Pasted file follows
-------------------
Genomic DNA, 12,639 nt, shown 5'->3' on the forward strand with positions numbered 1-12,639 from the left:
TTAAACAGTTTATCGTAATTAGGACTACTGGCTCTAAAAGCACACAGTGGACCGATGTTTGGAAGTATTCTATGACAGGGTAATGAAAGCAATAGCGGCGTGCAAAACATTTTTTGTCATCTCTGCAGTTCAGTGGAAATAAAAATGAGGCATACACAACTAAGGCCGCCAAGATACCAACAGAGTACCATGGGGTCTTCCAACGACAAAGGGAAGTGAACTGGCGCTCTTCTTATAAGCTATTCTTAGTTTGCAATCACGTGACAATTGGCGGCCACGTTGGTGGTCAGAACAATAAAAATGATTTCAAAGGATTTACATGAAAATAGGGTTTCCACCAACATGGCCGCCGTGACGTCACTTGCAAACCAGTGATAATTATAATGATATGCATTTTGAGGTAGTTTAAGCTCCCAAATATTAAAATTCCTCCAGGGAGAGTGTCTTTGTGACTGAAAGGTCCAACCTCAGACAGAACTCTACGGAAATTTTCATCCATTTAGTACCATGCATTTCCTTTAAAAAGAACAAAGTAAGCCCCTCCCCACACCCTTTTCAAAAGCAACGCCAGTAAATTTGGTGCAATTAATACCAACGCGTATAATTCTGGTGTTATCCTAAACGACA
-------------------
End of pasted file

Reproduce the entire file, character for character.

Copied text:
Genomic DNA, 12,639 nt, shown 5'->3' on the forward strand with positions numbered 1-12,639 from the left:
TTAAACAGTTTATCGTAATTAGGACTACTGGCTCTAAAAGCACACAGTGGACCGATGTTTGGAAGTATTCTATGACAGGGTAATGAAAGCAATAGCGGCGTGCAAAACATTTTTTGTCATCTCTGCAGTTCAGTGGAAATAAAAATGAGGCATACACAACTAAGGCCGCCAAGATACCAACAGAGTACCATGGGGTCTTCCAACGACAAAGGGAAGTGAACTGGCGCTCTTCTTATAAGCTATTCTTAGTTTGCAATCACGTGACAATTGGCGGCCACGTTGGTGGTCAGAACAATAAAAATGATTTCAAAGGATTTACATGAAAATAGGGTTTCCACCAACATGGCCGCCGTGACGTCACTTGCAAACCAGTGATAATTATAATGATATGCATTTTGAGGTAGTTTAAGCTCCCAAATATTAAAATTCCTCCAGGGAGAGTGTCTTTGTGACTGAAAGGTCCAACCTCAGACAGAACTCTACGGAAATTTTCATCCATTTAGTACCATGCATTTCCTTTAAAAAGAACAAAGTAAGCCCCTCCCCACACCCTTTTCAAAAGCAACGCCAGTAAATTTGGTGCAATTAATACCAACGCGTATAATTCTGGTGTTATCCTAAACGACA